Sunday, January 10, 2010

Neuroscience meets global warming

See this at Wizbang:

ClimateGate (Inadvertently) Explained

Via a link from InstaPundit, here is an eye-opening article from the current issue of Wired: "Accept Defeat - The Neuroscience of Screwing Up":

Kevin Dunbar is a researcher who studies how scientists study things -- how they fail and succeed. In the early 1990s, he began an unprecedented research project: observing four biochemistry labs at Stanford University.

... Dunbar brought tape recorders into meeting rooms and loitered in the hallway; he read grant proposals and the rough drafts of papers; he peeked at notebooks, attended lab meetings, and videotaped interview after interview. He spent four years analyzing the data. "I'm not sure I appreciated what I was getting myself into," Dunbar says. "I asked for complete access, and I got it. But there was just so much to keep track of."

Dunbar came away from his in vivo studies with an unsettling insight: Science is a deeply frustrating pursuit. Although the researchers were mostly using established techniques, more than 50 percent of their data was unexpected. (In some labs, the figure exceeded 75 percent.) "The scientists had these elaborate theories about what was supposed to happen," Dunbar says. "But the results kept contradicting their theories. It wasn't uncommon for someone to spend a month on a project and then just discard all their data because the data didn't make sense."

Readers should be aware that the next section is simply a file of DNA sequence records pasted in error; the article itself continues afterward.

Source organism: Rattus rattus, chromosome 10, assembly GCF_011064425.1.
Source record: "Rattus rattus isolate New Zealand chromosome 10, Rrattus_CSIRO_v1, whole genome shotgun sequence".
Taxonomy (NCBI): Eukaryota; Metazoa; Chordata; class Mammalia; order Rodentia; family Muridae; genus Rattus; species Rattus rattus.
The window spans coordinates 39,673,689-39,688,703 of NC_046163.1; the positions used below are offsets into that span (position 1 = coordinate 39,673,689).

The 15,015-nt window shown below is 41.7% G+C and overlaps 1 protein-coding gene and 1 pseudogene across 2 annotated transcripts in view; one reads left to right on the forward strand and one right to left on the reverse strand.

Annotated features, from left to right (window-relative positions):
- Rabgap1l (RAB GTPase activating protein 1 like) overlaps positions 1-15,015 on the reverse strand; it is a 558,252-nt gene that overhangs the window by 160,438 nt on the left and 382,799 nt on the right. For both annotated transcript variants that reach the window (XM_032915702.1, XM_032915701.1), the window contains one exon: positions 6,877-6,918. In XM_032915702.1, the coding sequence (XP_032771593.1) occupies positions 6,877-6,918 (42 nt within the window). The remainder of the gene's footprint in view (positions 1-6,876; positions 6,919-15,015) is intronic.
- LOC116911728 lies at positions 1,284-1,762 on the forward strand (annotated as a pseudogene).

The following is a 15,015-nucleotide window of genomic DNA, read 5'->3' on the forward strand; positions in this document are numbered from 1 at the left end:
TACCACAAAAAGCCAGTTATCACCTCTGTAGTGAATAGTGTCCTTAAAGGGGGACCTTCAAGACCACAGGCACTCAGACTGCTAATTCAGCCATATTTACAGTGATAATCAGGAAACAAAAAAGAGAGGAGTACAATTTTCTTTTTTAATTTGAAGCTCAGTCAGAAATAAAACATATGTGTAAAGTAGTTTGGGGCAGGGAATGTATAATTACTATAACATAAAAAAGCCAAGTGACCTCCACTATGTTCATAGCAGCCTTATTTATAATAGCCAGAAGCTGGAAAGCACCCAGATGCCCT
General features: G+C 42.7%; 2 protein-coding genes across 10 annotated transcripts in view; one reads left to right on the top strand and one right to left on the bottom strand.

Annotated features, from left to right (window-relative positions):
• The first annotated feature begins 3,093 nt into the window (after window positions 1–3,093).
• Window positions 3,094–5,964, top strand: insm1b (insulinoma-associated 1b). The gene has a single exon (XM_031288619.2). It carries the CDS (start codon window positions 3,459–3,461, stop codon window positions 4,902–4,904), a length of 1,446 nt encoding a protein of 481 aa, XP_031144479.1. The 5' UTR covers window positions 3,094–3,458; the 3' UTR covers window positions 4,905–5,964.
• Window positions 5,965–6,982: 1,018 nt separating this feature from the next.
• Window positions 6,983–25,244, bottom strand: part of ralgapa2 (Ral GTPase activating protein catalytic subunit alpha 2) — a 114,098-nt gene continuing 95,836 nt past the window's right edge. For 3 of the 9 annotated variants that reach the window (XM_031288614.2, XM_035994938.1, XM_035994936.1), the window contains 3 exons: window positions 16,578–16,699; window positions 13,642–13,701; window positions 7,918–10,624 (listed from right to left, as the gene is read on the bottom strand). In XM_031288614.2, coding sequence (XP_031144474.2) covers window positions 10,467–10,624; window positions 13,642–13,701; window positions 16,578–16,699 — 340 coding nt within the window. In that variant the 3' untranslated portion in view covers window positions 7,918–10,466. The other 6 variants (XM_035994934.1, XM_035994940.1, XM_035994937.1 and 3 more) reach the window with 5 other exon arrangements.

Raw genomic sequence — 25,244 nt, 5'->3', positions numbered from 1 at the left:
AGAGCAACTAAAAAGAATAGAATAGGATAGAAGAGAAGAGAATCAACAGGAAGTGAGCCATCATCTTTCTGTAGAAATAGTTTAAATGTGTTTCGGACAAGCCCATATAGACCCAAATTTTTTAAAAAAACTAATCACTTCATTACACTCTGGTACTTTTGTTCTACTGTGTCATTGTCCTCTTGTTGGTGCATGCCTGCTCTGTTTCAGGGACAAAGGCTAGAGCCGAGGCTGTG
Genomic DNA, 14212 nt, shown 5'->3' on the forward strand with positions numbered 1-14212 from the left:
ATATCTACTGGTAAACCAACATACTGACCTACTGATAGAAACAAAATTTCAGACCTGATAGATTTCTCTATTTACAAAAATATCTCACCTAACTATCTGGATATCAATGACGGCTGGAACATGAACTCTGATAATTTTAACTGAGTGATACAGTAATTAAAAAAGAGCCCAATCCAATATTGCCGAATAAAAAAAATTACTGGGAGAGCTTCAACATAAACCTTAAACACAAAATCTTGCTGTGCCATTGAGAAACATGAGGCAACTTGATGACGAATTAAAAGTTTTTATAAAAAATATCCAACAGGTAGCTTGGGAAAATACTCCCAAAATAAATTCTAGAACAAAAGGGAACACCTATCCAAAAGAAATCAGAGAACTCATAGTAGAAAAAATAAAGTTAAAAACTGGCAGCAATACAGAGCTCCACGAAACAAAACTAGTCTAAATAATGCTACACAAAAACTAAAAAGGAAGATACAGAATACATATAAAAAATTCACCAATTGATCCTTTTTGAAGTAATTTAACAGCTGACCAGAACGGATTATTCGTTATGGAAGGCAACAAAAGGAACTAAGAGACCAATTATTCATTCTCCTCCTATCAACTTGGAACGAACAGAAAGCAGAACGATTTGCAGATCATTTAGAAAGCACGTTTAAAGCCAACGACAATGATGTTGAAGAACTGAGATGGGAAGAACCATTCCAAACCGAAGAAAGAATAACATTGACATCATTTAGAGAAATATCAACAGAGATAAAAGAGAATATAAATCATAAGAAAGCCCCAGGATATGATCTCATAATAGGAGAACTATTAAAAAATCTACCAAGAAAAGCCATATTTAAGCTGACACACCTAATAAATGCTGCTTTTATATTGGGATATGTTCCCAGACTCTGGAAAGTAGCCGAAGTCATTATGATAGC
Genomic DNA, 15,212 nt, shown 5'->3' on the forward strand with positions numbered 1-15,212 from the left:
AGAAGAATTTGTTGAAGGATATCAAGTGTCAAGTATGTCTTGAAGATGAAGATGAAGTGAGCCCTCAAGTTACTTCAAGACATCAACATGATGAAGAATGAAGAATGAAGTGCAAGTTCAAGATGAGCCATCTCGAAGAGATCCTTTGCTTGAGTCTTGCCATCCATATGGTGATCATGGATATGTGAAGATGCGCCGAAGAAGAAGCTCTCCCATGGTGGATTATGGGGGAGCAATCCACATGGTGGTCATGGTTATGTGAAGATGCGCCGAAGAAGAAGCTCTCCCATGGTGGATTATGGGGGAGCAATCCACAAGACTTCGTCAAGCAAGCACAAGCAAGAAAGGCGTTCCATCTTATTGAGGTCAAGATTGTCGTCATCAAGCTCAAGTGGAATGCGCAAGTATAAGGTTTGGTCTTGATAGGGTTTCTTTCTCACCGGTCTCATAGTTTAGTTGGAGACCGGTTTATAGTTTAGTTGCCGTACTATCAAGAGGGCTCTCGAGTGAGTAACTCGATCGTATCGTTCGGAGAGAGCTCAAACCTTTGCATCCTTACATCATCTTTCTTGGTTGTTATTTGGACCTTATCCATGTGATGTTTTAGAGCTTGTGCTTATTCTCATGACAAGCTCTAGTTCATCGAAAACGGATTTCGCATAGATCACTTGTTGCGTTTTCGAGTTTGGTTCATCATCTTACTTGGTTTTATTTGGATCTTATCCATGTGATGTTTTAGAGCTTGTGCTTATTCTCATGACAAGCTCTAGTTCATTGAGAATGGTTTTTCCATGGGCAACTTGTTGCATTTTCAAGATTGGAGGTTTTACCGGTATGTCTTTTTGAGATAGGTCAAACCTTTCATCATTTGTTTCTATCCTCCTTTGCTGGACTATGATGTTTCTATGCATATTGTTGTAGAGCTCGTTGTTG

You really need to read the rest, because it provides a fascinating insight into the frustrations encountered by research scientists on a regular basis. I spent the better part of a decade working in a testing and analysis laboratory. We never did "pure research" -- all of our work was based on well-known analysis methods and verified by standard quality control procedures. Still, we occasionally had to re-do entire sets of tests if our quality controls indicated errors. Researchers can sometimes trace unexplained results back to commonly encountered problems with laboratory equipment, reagents, or calibration standards, but many times there is no clear understanding of why the results of carefully planned experiments end up being "wrong."

The Instapundit reader who emailed this story to Glenn Reynolds wryly noted, "Wired Magazine unknowingly explains Climategate." How true. As I have previously noted, the ClimateGate scientists, most notably Michael Mann and Phil Jones, seem to have fallen prey to the temptations of celebrity recognition and unlimited research funding that are promised by those in power when scientific research seems to be producing the "right" answers. Mann, Jones, et. al. undoubtedly believed that they were on to something significant, but chose to disregard objectivity when confronted with the fact that much of their research data apparently resided in that damnable 50% - 75% category of errant or unexpected results.

There is more.


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